WATCH: ICBC warns of fraudulent car claims affecting insurance premiums
Car insurance fraud is costing British Columbians as much as $600 million each year and every driver in the province is paying more than $100 per year on their insurance policy as the result, according to ICBC.
“We don’t think it is fair to pass those costs on to our customers,” says Chris Fairbridge with ICBC. “Insurance fraud is not a victimless crime. It costs everybody. We want fraudsters to know we are not going to tolerate that.”
ICBC says insurance industry estimates indicate 10 to 20 per cent of auto insurance claims contain an element of fraud or exaggeration.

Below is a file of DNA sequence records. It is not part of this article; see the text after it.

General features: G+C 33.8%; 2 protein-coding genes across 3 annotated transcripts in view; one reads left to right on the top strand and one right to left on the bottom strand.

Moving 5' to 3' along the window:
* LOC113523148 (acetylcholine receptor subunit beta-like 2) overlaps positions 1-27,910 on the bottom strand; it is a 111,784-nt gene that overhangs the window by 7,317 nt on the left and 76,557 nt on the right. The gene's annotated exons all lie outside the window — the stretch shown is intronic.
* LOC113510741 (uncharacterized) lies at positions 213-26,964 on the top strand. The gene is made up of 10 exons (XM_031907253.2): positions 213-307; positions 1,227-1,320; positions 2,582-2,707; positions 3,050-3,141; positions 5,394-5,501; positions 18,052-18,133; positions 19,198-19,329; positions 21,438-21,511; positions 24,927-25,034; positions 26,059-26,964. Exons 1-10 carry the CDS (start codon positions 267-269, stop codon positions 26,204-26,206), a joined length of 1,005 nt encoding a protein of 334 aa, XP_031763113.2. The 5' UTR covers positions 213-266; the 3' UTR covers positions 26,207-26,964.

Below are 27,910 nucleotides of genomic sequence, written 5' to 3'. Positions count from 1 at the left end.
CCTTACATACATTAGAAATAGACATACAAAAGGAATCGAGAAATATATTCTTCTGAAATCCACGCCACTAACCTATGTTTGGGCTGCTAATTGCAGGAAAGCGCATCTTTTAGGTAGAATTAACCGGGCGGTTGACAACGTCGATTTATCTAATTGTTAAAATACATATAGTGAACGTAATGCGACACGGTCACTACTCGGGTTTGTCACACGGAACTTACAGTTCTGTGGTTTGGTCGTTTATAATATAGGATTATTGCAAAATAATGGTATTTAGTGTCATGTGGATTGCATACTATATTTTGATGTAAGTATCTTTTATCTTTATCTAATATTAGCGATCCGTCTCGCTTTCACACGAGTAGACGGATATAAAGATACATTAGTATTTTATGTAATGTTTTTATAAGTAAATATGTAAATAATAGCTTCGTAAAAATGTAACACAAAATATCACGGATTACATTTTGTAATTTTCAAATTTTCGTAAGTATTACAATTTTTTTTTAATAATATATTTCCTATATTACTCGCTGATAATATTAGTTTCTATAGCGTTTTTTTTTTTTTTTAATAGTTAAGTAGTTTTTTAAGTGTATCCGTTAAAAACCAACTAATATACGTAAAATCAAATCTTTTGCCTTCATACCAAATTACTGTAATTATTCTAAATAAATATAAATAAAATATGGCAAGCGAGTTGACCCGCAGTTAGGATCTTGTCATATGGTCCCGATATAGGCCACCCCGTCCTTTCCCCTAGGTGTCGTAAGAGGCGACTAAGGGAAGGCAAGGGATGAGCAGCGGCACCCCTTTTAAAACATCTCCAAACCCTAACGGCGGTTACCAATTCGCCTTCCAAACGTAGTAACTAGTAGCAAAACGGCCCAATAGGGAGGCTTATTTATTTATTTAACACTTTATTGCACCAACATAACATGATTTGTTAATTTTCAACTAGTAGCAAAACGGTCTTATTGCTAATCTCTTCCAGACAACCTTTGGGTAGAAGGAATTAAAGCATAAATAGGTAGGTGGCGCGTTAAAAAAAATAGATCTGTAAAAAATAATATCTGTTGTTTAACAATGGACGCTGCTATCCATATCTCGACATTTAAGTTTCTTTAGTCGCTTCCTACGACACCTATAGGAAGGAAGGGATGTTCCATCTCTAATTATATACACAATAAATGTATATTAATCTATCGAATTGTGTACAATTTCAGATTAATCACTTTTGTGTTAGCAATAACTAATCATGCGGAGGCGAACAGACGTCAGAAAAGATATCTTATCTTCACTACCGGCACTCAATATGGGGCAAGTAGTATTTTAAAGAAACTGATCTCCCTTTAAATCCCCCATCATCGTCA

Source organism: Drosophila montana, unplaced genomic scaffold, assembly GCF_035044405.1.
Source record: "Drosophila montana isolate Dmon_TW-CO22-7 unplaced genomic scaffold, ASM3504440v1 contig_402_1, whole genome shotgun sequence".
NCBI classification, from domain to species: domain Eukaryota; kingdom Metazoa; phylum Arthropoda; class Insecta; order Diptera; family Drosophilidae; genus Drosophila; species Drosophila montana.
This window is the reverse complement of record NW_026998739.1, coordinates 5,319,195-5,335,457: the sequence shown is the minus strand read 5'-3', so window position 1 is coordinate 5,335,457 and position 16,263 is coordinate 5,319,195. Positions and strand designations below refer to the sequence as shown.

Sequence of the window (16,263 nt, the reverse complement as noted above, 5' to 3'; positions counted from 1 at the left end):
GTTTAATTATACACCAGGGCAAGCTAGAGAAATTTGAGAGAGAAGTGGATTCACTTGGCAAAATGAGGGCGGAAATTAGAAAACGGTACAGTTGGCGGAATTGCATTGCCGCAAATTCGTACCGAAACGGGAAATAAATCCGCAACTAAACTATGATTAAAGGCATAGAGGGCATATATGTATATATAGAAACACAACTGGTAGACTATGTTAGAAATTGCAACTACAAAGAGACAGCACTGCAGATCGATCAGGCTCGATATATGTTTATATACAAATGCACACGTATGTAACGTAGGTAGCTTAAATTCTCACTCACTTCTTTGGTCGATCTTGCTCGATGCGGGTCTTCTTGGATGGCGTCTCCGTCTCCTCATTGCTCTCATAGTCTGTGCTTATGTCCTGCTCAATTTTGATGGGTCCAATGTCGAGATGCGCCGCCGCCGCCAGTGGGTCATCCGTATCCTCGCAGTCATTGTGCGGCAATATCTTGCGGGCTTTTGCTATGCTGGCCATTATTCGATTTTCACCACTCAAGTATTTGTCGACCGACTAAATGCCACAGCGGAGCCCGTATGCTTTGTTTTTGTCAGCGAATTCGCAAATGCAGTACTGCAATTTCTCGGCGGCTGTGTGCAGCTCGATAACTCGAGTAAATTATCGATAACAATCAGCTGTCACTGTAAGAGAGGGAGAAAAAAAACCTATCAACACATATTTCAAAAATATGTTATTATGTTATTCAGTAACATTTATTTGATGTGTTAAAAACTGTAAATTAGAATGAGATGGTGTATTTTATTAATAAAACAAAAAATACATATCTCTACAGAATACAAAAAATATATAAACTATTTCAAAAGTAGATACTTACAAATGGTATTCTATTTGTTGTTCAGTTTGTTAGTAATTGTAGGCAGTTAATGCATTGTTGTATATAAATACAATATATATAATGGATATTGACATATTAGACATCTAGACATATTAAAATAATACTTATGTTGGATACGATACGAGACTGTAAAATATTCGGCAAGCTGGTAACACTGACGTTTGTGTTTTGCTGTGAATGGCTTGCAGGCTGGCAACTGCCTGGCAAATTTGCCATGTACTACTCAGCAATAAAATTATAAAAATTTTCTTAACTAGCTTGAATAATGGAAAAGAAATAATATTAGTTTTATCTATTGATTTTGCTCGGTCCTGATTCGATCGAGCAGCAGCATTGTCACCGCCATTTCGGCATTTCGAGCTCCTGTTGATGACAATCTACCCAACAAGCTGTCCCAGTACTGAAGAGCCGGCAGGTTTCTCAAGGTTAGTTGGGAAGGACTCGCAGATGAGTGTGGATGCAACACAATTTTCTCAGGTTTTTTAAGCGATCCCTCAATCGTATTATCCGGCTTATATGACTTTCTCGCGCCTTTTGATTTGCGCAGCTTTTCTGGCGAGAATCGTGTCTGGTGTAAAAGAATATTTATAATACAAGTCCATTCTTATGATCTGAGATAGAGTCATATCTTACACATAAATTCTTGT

The most common types of insurance fraud include false claims, exaggerated claims and organized fraud.
ICBC says an example of a false claim is when an owner fabricates a story about their vehicle being stolen when it was actually disposed of by the owner.
An exaggerated claim is when a driver or passenger embellishes a claim by overstating their injuries or the damage to their vehicle and organized fraud is planned events such as staged collisions and jump-in schemes.
Last year, there were 7,500 fraud investigations, which included almost 5,000 claims investigations, resulting in approximately 550 fraud convictions from 2010 to 2015.
In addition to convictions, fraudsters face other penalties, including a complete denial of their claim, asset seizure and denial of optional insurance coverage.
Suspicious activities related to insurance fraud can be reported to ICBC’s toll-free tips line at 1-800-661-6844. ICBC says callers can remain anonymous.